After only 2 rounds there is a clear leader – the complicated Frenchman won both his games. As I expect this tournament to be as close as the previous one, it’s still early to say anything about the future winners, but what I like so far is Jobava’s presence and the flair he brings to every round.


Tashkent GP 2014 – Round 1

Two black wins in the first round of the Tashkent Grand Prix is somewhat of a surprising start of the tournament, especially if taking into account that white won only one game. As we saw in Baku, these events are solid affairs and black doesn’t get to win many games.

We can say that Andreikin was lucky to beat Mamedyarov with black after suffering for a long time and entering a double-rook endgame a pawn down. Surely at this level you cannot possibly lose such an endgame a pawn up?! It’s obvious that Mamedyarov went a bit too far in his winning attempts and then when it was time to bail out, he didn’t find the way. A painful loss for Mamedyarov who still seems to be reeling after Baku.

Gelfand showed excellent preparation against Giri in a Benoni (arising after 3 f3 against the Grunfeld) and drew without any problem. It’s important to notice that Giri correctly sensed the moment to play for a draw.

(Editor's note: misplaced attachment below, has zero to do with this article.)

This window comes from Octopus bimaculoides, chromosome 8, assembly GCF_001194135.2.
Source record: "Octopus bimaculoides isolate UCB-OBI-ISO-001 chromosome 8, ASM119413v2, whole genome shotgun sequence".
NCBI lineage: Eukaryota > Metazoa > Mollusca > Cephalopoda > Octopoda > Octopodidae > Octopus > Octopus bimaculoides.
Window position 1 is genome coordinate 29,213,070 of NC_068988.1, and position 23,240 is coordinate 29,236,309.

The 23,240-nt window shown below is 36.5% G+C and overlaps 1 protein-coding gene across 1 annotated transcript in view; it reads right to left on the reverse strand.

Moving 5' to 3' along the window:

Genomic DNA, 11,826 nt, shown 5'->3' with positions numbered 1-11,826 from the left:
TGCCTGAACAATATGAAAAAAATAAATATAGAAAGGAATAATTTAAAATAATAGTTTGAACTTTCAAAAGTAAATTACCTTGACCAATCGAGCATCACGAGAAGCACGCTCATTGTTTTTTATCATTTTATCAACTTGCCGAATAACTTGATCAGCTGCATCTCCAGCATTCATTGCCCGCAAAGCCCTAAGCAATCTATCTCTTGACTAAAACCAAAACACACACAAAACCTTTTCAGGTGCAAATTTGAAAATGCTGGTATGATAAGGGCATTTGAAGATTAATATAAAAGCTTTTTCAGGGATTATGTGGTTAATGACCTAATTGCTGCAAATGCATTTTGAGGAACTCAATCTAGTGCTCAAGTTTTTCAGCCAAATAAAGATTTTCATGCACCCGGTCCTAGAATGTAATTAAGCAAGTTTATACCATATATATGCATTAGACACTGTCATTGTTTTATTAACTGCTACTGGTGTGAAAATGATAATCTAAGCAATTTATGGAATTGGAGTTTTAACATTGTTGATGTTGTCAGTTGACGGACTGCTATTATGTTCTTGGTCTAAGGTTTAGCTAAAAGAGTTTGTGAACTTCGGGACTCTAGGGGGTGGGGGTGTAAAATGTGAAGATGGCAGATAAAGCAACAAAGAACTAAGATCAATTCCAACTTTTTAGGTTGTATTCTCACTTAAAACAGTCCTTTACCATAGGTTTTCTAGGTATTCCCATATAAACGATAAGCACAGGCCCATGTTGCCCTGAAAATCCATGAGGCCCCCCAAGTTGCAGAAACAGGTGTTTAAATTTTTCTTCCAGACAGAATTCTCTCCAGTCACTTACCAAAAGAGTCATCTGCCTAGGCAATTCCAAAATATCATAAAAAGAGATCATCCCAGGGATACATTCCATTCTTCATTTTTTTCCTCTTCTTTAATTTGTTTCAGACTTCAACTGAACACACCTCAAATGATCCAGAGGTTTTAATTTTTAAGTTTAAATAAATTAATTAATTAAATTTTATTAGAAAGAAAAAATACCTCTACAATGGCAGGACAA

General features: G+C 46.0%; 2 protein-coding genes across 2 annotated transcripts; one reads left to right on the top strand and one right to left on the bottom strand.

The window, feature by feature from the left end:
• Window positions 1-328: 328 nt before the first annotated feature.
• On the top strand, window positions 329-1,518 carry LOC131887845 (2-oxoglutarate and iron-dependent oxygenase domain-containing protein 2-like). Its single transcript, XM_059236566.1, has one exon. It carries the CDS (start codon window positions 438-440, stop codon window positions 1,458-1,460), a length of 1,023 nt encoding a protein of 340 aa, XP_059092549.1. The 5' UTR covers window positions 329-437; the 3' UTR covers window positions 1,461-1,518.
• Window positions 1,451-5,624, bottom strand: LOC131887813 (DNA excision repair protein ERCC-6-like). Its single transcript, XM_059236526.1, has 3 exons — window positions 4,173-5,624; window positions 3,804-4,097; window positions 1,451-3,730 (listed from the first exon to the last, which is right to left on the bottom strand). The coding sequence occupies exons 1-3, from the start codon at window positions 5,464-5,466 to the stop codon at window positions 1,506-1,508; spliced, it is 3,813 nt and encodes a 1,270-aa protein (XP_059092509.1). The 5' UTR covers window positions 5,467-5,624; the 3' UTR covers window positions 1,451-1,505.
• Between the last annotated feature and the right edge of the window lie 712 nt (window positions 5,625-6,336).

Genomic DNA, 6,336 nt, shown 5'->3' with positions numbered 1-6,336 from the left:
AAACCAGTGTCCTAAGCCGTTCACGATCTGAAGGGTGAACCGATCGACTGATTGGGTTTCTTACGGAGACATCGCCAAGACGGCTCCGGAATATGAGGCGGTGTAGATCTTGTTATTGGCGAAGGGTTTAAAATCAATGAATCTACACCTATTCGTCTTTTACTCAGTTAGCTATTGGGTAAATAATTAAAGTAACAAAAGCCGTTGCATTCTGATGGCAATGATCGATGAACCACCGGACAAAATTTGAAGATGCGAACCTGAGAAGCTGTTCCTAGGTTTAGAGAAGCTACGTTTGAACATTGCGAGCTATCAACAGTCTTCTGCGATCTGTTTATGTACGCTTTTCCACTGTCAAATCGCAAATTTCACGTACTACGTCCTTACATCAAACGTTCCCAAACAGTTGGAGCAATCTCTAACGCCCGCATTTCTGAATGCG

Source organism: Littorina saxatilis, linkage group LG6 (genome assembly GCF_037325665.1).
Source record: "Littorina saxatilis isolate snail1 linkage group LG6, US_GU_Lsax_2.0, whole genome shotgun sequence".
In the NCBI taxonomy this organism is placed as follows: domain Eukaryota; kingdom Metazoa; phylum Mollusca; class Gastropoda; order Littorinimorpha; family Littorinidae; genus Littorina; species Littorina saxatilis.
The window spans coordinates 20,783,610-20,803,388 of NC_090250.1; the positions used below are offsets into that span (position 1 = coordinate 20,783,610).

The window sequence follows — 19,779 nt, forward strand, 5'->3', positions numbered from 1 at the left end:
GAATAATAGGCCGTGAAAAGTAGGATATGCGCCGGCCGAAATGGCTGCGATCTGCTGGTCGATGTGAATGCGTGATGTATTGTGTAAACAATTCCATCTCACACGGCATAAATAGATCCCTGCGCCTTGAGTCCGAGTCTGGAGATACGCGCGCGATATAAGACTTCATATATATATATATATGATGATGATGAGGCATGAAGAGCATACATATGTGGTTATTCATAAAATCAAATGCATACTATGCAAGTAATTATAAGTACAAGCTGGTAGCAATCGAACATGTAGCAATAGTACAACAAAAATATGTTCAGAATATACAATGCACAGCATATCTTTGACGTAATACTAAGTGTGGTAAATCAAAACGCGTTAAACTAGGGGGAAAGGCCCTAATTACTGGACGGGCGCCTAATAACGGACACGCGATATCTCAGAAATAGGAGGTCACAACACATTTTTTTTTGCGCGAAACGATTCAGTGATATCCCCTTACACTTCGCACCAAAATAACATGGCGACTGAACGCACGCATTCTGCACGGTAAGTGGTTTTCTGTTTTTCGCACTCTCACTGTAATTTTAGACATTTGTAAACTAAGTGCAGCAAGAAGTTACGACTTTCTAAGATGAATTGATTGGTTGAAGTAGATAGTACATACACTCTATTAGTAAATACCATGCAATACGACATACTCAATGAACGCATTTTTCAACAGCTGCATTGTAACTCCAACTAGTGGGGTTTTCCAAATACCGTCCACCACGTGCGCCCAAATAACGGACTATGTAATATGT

Nakamura beat Jobava rather easily. I am curious to see if Jobava (a great guy by the way) will continue with his unorthodox and sharp style in this tournament. He tried it today and failed. His recent successes have been achieved mostly because of his splendid calculating abilities, but in this company everybody has those abilities! I remember back in 2011 we were spending a lot of time together during the Crespi Memorial in Milan where he won scoring 8.5/9! He was quite open about his training methods and it was very pleasant to chat with him for hours on. I do wish him all the best in these series and I hope he manages to break through to the upper echelons of the elite.

Caruana went for the sharp lines in the Najdorf against Vachier Lagrave. This game reminded me of his game against Topalov in Stavanger this year, or more precisely, of Topalov’s comments after the game: when Caruana complained that he couldn’t remember the moves Topalov calmly replied: “It’s impossible to remember.” This statement is a clear indication of the elite’s opening preparation – way too much computer analysis! And today Caruana repeated the same mistake – he went into a heavily analysed line and forgot his preparation. He ended up in a very unpleasant position and couldn’t hold it.

The other two games, Kasimdzhanov-Jakovenko and Radjabov-Karjakin were drawn without much excitement. The only thing worth noting is Radjabov’s use of Spassky’s pet line from the end of the 70s 1 e4 e5 2 Nc3 Nf6 3 g3. A rare guest at this level and with a good reason – black had no problems in the opening.